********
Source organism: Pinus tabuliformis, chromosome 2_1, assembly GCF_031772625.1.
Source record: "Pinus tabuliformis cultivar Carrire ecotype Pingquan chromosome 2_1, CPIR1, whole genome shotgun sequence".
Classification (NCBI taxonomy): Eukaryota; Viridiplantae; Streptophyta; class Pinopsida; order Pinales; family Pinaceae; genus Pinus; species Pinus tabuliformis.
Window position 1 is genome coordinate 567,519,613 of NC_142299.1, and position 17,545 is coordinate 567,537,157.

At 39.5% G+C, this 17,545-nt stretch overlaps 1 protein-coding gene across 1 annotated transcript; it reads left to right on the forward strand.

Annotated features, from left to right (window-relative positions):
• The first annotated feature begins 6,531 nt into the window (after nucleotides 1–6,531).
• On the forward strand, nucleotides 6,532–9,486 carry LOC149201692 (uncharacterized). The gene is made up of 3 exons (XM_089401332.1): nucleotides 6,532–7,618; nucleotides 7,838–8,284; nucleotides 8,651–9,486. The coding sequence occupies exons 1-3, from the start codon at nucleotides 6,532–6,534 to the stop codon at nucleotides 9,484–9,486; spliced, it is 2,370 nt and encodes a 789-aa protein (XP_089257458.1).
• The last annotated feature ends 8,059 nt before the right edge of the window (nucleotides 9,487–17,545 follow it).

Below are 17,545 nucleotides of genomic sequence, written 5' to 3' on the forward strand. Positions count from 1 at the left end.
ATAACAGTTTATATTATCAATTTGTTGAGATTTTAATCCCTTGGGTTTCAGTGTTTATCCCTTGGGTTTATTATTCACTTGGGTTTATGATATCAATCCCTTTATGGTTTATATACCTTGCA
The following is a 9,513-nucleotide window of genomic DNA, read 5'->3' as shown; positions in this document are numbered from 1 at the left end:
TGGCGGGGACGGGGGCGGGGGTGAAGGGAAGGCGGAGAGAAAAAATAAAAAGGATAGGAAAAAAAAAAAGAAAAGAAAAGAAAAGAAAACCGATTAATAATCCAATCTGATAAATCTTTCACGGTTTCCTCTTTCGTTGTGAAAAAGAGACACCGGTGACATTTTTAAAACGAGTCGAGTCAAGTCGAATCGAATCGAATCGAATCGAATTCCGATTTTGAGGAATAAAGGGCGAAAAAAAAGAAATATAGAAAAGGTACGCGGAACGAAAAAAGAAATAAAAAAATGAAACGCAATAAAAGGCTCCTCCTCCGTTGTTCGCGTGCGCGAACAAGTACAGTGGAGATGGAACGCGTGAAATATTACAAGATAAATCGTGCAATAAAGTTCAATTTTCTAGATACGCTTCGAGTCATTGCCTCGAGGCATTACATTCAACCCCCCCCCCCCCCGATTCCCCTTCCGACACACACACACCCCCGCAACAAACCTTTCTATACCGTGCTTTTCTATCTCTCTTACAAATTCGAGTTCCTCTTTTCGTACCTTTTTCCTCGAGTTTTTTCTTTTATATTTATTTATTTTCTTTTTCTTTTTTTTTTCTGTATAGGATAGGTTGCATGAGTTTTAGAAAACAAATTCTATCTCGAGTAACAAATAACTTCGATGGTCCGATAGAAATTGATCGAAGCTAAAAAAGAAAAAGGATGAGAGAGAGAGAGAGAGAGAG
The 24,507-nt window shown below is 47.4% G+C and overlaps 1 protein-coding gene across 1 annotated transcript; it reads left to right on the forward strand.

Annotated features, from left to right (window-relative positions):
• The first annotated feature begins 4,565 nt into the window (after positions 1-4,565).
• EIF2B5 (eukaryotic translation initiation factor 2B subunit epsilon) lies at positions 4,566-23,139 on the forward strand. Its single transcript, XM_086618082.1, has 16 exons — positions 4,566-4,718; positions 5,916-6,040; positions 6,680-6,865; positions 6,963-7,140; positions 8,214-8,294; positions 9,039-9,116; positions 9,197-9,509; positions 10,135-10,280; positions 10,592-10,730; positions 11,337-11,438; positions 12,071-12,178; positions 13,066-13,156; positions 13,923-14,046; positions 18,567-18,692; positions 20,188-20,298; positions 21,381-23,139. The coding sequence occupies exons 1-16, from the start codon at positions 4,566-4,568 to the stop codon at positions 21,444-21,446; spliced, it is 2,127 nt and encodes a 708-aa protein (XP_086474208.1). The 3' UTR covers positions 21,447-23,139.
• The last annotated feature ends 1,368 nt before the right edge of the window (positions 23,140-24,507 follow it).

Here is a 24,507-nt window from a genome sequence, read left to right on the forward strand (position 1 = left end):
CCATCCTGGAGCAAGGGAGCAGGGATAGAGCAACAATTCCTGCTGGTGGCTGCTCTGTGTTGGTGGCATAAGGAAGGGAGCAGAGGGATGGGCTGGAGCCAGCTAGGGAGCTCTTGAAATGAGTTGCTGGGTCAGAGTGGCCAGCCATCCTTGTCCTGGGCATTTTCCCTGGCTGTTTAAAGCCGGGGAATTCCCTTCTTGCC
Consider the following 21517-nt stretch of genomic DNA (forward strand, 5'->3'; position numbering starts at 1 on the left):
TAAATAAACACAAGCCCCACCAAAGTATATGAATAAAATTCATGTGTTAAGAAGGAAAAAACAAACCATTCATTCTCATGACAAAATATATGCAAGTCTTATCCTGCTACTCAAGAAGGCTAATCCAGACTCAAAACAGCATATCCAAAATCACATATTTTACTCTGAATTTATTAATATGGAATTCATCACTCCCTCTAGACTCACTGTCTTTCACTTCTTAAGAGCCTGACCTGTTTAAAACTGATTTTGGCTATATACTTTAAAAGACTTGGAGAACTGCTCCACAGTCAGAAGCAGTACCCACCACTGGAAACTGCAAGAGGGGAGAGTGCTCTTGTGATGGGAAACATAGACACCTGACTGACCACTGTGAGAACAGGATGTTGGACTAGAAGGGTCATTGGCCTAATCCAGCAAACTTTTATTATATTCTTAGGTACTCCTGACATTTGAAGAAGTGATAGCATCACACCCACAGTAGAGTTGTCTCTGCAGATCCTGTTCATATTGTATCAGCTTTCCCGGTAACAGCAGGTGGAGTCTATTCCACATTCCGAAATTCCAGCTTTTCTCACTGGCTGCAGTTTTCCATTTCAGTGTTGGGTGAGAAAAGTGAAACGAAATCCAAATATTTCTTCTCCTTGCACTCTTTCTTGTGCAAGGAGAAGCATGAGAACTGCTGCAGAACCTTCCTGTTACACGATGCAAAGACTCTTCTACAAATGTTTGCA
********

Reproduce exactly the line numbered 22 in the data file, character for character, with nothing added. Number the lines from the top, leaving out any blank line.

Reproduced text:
TAAATAAACACAAGCCCCACCAAAGTATATGAATAAAATTCATGTGTTAAGAAGGAAAAAACAAACCATTCATTCTCATGACAAAATATATGCAAGTCTTATCCTGCTACTCAAGAAGGCTAATCCAGACTCAAAACAGCATATCCAAAATCACATATTTTACTCTGAATTTATTAATATGGAATTCATCACTCCCTCTAGACTCACTGTCTTTCACTTCTTAAGAGCCTGACCTGTTTAAAACTGATTTTGGCTATATACTTTAAAAGACTTGGAGAACTGCTCCACAGTCAGAAGCAGTACCCACCACTGGAAACTGCAAGAGGGGAGAGTGCTCTTGTGATGGGAAACATAGACACCTGACTGACCACTGTGAGAACAGGATGTTGGACTAGAAGGGTCATTGGCCTAATCCAGCAAACTTTTATTATATTCTTAGGTACTCCTGACATTTGAAGAAGTGATAGCATCACACCCACAGTAGAGTTGTCTCTGCAGATCCTGTTCATATTGTATCAGCTTTCCCGGTAACAGCAGGTGGAGTCTATTCCACATTCCGAAATTCCAGCTTTTCTCACTGGCTGCAGTTTTCCATTTCAGTGTTGGGTGAGAAAAGTGAAACGAAATCCAAATATTTCTTCTCCTTGCACTCTTTCTTGTGCAAGGAGAAGCATGAGAACTGCTGCAGAACCTTCCTGTTACACGATGCAAAGACTCTTCTACAAATGTTTGCA